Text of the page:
Roles of a ChaperoneChaperones are a vital asset to a school trip due to the many important roles that they serve. These roles include:
Inspiration: Your attitude sets the tone, and all students will take their enthusiasm cues from you. Inspire student travelers by expressing interest in your destination, listening to the tour leader, and asking engaging questions. Your positive attitude will make all the difference when their energy begins to flag. Choose to motivate, not deflate!
Guardian: Your top priority as a chaperone is student safety. Keep your designated group of students together while touring and conduct frequent headcounts. We recommend chaperones to space themselves in the front, middle and rear of group.
Disciplinarian: Maintaining discipline and control is the responsibility of the chaperone. One of the primary purposes of this trip is education. We ask the cooperation of the chaperones in keeping the students quiet when the tour leader is giving commentary or instructions.
Time Manager: We pack our trips with fun and engaging activities. It is critical that we stay on schedule to see it all! Chaperones greatly assist the trip by keeping the group together (including the slower walkers) and gathering the students at the designated meeting spot on time. Additionally, encouraging students to quickly find their seats on the bus is a great help.
Benefits of Being a Chaperone
1. Learn Something! : Students aren’t the only ones who learn on educational trips, so do the chaperones! Even if you are an expert on the trip topic, you will inevitably learn and experience something new, whether it is from the tour leader’s commentary or noticing something you hadn’t observed before. Traveling can often be the fastest way to learn.
2. New Perspective: It can be very rewarding to view your destination through the students’ perspective, to see their eyes open to new experiences, to see what inspires them, and what engages them most. It is also rewarding to share your perspective with students, who may have a more distant memory or experience of an event that deeply impacted your life. For example, your recollection of where you were on 9/11/01 or John F. Kennedy’s assassination can offer valuable insight and perspective for a student who may not have first-hand memories of the event.
3. Promote Lifelong Learning: Learning doesn’t stop when you leave the classroom. As a chaperone, you inspire high school students to become lifelong learners. Your enthusiasm and engaging questions speak volumes about continuing to grow and learn regardless of your age.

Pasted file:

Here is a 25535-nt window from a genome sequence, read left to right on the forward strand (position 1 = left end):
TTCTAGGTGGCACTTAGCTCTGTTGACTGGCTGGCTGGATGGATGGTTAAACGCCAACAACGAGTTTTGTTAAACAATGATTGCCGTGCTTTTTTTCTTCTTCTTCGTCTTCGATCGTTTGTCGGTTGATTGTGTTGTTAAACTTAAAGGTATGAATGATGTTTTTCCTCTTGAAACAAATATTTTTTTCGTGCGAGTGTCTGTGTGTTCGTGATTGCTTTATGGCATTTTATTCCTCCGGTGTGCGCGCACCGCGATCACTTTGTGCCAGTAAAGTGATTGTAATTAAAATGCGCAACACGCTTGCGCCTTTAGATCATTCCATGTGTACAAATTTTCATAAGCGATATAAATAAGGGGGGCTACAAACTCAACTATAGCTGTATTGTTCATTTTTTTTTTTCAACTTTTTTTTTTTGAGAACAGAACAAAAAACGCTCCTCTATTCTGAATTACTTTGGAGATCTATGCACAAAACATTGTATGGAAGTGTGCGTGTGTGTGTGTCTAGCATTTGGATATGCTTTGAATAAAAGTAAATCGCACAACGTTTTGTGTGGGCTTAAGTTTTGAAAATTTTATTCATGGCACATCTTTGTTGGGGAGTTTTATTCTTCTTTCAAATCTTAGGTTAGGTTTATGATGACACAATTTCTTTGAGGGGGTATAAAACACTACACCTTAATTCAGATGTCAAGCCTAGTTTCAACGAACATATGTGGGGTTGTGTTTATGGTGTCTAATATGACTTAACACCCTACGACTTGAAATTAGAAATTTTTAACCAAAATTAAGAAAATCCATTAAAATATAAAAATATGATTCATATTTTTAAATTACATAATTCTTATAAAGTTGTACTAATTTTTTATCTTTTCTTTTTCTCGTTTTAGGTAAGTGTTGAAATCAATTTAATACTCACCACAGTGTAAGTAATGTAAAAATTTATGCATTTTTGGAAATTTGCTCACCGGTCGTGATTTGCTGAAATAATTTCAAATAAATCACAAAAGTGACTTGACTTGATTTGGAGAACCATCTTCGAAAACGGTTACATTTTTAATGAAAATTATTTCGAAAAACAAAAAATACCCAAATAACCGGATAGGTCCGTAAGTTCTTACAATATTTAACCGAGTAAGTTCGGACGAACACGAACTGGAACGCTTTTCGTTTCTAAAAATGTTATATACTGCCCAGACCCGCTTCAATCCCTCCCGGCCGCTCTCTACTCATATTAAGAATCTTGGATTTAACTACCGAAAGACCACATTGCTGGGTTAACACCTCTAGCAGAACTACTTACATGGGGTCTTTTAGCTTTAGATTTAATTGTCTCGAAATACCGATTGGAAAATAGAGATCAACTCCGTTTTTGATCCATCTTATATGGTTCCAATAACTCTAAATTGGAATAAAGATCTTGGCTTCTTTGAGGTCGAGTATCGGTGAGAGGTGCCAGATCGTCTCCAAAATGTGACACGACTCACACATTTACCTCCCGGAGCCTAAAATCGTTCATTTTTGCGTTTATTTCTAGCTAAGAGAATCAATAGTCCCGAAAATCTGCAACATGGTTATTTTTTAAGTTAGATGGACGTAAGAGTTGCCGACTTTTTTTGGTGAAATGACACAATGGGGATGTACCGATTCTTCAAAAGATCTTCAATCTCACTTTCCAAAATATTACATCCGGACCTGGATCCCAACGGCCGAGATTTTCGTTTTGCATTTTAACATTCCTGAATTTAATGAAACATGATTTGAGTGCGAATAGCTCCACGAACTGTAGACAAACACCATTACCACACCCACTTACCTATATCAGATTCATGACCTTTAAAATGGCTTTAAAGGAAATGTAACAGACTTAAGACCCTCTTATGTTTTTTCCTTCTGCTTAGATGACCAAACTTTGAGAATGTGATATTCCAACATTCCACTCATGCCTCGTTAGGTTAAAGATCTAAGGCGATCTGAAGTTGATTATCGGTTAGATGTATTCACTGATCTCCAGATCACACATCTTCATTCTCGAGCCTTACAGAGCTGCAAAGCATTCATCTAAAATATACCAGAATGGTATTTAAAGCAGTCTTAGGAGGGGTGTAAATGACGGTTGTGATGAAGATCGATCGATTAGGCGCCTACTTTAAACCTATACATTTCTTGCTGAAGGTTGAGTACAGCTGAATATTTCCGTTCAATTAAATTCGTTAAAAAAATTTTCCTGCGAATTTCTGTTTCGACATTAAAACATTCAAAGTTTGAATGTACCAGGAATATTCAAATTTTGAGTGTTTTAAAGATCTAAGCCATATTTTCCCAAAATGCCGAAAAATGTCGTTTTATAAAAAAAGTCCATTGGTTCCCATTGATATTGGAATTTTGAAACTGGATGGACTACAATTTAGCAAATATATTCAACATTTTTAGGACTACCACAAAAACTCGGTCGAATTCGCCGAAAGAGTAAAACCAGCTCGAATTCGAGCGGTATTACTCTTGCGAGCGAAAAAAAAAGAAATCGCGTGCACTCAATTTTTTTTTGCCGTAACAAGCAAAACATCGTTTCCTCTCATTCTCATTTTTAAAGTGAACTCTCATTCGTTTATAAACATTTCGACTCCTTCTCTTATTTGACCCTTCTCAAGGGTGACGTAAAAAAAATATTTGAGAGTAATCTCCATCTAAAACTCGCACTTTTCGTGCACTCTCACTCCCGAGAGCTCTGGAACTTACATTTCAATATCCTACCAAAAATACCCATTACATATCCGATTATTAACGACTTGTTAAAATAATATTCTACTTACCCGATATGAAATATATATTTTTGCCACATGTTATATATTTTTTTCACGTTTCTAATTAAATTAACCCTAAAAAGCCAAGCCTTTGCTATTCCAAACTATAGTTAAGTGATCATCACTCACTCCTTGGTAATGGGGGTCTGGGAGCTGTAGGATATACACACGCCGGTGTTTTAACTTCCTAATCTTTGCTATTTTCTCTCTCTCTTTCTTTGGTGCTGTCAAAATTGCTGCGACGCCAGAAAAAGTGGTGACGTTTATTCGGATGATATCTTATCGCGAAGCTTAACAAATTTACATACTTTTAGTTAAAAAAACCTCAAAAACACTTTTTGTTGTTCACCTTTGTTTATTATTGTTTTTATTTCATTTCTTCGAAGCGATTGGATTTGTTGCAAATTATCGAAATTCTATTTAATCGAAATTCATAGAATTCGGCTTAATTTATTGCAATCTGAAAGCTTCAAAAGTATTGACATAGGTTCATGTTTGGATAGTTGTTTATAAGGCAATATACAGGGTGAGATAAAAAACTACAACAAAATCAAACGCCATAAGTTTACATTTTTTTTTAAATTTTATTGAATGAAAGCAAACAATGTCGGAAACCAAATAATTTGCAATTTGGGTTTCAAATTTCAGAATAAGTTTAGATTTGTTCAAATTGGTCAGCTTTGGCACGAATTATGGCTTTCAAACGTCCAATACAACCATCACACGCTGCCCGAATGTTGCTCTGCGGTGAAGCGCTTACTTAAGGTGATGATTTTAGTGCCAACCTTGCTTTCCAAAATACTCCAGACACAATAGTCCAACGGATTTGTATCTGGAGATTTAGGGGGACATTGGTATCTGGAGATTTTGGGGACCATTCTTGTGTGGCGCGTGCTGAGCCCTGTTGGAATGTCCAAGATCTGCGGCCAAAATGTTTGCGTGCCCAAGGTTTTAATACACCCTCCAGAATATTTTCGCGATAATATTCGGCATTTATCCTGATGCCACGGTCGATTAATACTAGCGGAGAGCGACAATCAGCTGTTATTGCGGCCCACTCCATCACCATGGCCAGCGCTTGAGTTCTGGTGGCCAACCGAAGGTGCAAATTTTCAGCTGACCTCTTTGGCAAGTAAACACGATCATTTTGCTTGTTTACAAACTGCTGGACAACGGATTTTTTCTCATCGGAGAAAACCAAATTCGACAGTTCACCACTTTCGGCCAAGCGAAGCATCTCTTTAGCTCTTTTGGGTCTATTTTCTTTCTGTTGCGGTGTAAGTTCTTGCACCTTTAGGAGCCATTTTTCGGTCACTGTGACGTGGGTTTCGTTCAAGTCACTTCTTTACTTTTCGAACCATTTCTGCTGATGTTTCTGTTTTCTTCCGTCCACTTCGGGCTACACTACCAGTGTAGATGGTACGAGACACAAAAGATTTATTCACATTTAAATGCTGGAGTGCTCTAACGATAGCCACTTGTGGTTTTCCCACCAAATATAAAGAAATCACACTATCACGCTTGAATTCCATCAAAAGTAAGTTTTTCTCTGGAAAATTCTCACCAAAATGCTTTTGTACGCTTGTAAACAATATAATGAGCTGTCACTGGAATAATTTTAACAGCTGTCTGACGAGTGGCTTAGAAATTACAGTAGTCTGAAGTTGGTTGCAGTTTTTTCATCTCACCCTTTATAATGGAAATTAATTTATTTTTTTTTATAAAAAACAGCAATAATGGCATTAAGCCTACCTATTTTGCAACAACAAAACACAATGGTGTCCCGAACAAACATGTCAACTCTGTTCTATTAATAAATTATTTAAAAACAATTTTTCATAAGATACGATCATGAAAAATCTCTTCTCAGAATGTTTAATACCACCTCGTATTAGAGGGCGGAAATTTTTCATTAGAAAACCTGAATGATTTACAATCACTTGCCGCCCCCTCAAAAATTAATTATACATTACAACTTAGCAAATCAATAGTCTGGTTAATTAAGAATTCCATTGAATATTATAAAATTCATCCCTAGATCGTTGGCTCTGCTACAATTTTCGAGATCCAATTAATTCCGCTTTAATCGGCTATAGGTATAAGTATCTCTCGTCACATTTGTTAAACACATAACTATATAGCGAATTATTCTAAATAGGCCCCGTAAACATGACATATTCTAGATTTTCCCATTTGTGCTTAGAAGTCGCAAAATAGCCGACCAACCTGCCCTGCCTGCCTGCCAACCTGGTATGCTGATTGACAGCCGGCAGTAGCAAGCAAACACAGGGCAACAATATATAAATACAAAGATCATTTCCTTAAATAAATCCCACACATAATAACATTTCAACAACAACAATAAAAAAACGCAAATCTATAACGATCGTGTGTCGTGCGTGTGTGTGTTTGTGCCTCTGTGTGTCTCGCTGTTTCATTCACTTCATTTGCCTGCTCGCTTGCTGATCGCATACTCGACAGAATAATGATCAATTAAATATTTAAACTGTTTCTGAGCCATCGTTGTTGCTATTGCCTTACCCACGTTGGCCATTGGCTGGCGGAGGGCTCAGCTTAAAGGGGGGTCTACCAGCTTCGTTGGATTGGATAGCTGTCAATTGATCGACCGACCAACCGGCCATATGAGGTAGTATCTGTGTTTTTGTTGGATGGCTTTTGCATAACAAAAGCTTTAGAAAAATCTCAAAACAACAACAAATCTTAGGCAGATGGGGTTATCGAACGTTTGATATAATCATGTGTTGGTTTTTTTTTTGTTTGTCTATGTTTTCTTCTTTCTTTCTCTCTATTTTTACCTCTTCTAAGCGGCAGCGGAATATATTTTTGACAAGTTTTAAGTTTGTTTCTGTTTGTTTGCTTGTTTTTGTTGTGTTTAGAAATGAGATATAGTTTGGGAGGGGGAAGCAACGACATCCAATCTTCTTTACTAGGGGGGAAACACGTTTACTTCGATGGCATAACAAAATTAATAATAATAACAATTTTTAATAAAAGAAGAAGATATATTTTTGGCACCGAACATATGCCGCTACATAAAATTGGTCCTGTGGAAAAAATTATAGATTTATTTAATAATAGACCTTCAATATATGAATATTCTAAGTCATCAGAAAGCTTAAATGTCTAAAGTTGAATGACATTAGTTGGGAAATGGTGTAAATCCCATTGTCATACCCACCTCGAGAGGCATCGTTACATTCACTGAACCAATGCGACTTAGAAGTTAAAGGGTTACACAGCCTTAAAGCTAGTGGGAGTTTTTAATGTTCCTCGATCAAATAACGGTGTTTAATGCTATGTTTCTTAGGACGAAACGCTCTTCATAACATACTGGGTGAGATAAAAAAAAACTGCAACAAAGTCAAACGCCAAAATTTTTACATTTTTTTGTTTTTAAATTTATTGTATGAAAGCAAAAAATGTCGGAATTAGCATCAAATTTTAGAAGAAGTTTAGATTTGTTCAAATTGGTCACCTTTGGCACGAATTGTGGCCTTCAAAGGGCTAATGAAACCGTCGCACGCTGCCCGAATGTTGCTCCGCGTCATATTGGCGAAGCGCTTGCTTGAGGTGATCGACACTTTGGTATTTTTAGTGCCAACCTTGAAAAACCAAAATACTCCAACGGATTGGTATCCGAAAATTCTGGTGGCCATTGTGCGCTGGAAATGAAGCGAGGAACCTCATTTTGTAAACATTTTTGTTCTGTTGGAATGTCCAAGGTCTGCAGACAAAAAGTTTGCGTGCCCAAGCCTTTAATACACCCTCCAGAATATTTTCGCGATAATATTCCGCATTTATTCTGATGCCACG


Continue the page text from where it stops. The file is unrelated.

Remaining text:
4. Get Involved: Demonstrate a personal interest in what students are learning and in the development of the students themselves. Since this is an important stage of their personal development, your presence on a trip will help shape students’ minds and instill values of leadership. You are an active role model and can have a lasting positive impact
5. Discounted Trip: Being a chaperone allows you to see a destination for a substantially lower price than you could see traveling on your own. In addition, your tour leader will share stories, information, and other hidden places that you may overlook otherwise.
Additional Tour Specific Recommendations:
- Please ask the students to refrain from use of the rest room on the coach except in emergencies.
- Be aware of their motor coach number and make sure your students are aware too! Several coaches from the same company may be in the city at the same time.
- Anytime the students are off the coach, it is important that they know how long the stop will last and where to meet the group.
- Students should never go anywhere on the tour by themselves. Make sure students have a designated travel partner.
- During meals we recommend that some chaperones eat first, some watch the students in-line, and others monitor those eating. Alternate roles as the first set of chaperones finish their meals.
- When your group arrives at the hotel, we recommend asking students to stay seated on the motor coach while the tour leader and group leader register and receive the keys. Chaperones and several students can assist the driver in unloading luggage during this time.
- Before giving out hotel keys and releasing the students to their rooms, station chaperones in the lobby and on the floor to help direct students and manage voice volume.
- Once students are in their rooms, instruct them to inspect their rooms for damages. If there is anything wrong, it should be reported to their chaperone and subsequently to the tour leader. This will prevent your students from being charged for something they did not do.
- Remind students that they must be considerate of other hotels guests. Students should refrain from loud talking in the hallways, slamming doors, and pounding on walls.
- On the morning of check out, check all rooms thoroughly for damages before dismissing the students to the motor coach. Check for broken beds, missing towels or other damages. If anything is missing from a room after check out, all occupants will be held responsible.